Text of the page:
As America struggles to make sense of yet another mass shooting — on Tuesday, at YouTube’s headquarters in San Bruno, California, where three people were reportedly injured — a student from the PRC and a student from Taiwan are both in trouble in the U.S. for gun possession.
Last week, police at the University of Central Florida, where a 26-year-old Chinese student named Sun Wenliang 孙文亮 was enrolled, announced his deportation after reports of “red flag after red flag” about his behavior. The police said that Sun bought two semi-automatic rifles, paid cash for an expensive Corvette, became uncommunicative with classmates, and dyed his black hair blond. He also skipped class — a problem for Sun as an international student, since attendance is critical to maintain a student visa in the U.S.
According to the police at the Orlando school, while Sun made no physical threats to people around him and there was no evidence of Sun’s intention to harm anyone, the accumulation of “red flags” led them to the conclusion that “there was a disaster about to happen.” They felt it necessary to prevent it by deporting the student back to China. Sun is now in custody, waiting to be sent home. He is not allowed to return to the U.S. for 10 years.
Meanwhile, in Upper Darby, Pennsylvania, An Tso Sun 孙安佐, an 18-year-old exchange student from Taiwan, was arrested after he allegedly told his high school classmates to “not come to school on May 1” because he “was going to shoot up the school.” Though Sun later told his fellow students that he was just kidding, the local police still considered Sun dangerous given the items found at his home: “a military-style ballistic vest, crossbow with scope and light, 20 rounds of 9mm ammunition, military ski mask, ammunition clip loader, a strangulation apparatus known as a garrote.” A second investigation found a Glock pistol, more than 1,600 rounds of ammunition for the Glock as well as ammunition for an AK-47, and AR-15.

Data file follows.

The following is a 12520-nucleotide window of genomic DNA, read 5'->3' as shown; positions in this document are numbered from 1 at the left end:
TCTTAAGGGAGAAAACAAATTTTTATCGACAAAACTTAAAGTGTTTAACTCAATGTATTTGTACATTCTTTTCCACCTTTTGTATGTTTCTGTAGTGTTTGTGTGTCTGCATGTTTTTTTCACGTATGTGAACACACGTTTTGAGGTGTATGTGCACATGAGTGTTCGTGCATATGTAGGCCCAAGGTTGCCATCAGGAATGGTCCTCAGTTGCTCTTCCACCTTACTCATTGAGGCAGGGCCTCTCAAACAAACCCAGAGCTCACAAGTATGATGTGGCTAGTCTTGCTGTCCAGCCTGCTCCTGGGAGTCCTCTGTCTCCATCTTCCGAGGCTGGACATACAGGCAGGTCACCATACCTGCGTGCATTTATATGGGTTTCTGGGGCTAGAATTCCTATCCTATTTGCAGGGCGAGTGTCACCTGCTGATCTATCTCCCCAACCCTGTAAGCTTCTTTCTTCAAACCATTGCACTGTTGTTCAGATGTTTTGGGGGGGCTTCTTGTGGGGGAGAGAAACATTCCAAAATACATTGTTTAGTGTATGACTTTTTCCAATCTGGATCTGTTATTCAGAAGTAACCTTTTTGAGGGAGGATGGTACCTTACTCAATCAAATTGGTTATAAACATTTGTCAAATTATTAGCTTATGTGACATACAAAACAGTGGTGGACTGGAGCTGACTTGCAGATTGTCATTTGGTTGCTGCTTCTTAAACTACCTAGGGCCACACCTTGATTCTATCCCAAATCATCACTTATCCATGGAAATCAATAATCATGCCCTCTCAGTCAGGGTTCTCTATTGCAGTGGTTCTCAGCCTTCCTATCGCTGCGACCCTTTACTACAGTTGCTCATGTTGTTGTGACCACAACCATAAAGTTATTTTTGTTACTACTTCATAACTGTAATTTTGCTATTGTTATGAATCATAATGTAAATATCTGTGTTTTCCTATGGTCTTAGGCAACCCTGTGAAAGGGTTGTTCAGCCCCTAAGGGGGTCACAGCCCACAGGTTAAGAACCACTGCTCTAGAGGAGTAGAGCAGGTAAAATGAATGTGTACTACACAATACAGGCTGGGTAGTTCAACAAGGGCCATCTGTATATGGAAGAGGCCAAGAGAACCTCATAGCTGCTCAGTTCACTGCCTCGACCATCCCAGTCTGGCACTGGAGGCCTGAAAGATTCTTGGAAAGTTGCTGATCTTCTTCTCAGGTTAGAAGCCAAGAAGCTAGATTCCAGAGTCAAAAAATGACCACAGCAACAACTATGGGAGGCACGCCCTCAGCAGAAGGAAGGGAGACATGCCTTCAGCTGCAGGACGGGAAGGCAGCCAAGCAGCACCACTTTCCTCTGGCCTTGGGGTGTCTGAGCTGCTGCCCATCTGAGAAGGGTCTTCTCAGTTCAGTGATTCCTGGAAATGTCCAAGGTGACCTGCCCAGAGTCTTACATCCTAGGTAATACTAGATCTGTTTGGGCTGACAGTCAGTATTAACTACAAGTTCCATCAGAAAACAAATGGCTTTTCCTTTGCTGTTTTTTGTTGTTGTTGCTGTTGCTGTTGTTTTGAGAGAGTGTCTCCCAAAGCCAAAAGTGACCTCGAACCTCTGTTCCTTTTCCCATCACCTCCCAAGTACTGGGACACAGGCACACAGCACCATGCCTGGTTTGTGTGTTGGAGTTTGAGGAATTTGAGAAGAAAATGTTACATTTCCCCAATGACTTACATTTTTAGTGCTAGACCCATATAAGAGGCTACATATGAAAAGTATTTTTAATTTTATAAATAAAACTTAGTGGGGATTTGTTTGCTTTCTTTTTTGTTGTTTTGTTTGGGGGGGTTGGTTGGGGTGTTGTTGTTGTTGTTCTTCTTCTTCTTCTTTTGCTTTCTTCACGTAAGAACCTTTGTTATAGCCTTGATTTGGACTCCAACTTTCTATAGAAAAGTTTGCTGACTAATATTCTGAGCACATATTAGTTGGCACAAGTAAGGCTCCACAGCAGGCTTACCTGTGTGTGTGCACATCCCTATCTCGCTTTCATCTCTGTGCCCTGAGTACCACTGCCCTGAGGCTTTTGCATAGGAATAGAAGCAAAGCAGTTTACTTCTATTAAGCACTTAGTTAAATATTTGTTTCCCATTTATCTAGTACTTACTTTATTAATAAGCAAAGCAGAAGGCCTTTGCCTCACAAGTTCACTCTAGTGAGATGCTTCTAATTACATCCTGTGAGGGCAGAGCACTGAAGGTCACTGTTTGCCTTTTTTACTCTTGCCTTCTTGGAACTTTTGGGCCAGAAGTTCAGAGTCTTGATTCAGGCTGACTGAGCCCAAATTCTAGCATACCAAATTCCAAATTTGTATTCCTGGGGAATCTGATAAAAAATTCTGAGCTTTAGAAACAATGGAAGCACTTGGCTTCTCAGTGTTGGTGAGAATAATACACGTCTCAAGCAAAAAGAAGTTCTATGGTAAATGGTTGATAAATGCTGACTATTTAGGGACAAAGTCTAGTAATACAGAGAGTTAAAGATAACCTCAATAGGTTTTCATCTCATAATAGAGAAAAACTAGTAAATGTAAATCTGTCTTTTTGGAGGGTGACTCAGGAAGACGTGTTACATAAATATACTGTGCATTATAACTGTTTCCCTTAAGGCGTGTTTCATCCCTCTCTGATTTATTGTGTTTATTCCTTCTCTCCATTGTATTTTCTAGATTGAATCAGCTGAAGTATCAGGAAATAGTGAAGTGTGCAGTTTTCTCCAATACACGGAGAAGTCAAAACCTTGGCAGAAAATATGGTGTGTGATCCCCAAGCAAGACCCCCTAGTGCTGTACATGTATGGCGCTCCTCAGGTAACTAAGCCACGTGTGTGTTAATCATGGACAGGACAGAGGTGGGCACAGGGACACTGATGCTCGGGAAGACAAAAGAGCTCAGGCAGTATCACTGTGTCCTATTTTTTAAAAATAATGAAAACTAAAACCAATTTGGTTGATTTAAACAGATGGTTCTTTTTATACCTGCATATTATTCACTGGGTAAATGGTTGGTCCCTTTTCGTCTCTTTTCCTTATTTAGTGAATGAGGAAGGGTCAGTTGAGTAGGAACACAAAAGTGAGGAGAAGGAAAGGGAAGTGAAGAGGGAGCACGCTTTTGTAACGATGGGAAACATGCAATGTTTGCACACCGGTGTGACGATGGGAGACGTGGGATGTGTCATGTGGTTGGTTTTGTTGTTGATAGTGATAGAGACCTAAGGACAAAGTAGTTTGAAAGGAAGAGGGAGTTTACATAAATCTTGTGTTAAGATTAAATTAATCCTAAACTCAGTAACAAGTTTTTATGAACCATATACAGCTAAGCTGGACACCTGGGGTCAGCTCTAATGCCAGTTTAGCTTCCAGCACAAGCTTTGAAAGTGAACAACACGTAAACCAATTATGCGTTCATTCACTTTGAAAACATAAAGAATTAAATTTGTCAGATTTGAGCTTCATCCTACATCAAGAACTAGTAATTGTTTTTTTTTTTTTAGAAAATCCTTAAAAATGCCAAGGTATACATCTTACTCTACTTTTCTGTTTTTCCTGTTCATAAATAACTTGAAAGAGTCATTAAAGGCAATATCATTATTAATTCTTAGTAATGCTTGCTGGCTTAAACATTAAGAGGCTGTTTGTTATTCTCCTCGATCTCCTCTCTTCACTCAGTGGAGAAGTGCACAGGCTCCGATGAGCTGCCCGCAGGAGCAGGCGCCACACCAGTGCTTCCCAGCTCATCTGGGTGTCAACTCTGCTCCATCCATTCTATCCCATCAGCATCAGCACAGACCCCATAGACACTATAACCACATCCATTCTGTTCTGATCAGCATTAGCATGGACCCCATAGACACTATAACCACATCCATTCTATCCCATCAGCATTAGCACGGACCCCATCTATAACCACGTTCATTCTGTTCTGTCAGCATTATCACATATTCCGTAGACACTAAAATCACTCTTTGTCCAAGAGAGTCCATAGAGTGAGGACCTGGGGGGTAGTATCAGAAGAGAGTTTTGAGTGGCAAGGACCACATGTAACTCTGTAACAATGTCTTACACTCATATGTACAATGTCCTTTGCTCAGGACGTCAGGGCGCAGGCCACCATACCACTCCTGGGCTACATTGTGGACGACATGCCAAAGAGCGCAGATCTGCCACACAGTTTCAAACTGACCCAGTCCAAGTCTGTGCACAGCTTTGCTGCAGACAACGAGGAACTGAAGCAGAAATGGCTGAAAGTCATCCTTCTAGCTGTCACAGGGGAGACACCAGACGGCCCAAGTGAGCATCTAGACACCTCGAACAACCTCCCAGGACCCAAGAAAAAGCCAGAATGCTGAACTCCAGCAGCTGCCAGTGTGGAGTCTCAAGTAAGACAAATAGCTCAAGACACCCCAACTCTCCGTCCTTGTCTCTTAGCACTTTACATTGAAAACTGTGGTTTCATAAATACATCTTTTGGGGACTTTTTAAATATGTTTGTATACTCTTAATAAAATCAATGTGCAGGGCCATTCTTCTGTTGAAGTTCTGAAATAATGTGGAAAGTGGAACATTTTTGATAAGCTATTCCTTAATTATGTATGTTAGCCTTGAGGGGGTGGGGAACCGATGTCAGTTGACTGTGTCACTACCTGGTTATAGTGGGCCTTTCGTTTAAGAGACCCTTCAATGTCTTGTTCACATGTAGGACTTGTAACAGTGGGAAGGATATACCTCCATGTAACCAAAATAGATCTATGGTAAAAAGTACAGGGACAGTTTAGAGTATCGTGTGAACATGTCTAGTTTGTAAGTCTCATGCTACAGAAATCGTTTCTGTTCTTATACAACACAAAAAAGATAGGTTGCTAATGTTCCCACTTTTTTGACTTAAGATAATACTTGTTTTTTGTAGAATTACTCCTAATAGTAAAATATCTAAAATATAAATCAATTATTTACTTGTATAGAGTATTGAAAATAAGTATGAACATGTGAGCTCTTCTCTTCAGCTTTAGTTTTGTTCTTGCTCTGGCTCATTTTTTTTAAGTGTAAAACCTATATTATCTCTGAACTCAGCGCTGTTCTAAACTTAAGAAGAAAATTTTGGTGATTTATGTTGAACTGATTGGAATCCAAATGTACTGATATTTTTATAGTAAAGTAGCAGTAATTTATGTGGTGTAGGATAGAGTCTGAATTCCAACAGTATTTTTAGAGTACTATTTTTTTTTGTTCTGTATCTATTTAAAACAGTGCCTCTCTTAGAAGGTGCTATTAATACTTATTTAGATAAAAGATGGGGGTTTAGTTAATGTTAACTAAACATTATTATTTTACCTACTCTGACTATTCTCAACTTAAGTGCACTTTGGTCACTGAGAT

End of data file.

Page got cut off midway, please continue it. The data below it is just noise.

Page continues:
On Chinese social media, news about the two students did not spark much discussion about gun violence. Instead, Chinese internet users appeared (in Chinese) to be skeptical about the English coverage of Sun Wenliang’s story, with many questioning the article’s focus on gun possession. “This story is clearly an example of mainstream American media sensationalizing news by associating it with the hot topic of gun control,” a internet user wrote. “This guy was deprived of his student visa because he didn’t attend classes. After he lost his valid status in the U.S., his ownership of arms naturally became illegal. This has nothing to do with gun threats.”
For Sun Anzuo, Weibo users were more intrigued (in Chinese) by his family background — both of his parents are celebrities in Taiwan. The commentary around his family was so overwhelming that one user replied, “Why don’t people talk about gun control, since this news is apparently gun-related?” Another Weibo user wrote, “Gun laws are very strict in China. We have nothing to discuss. But it seems that American people should have an in-depth conversation about this problem.”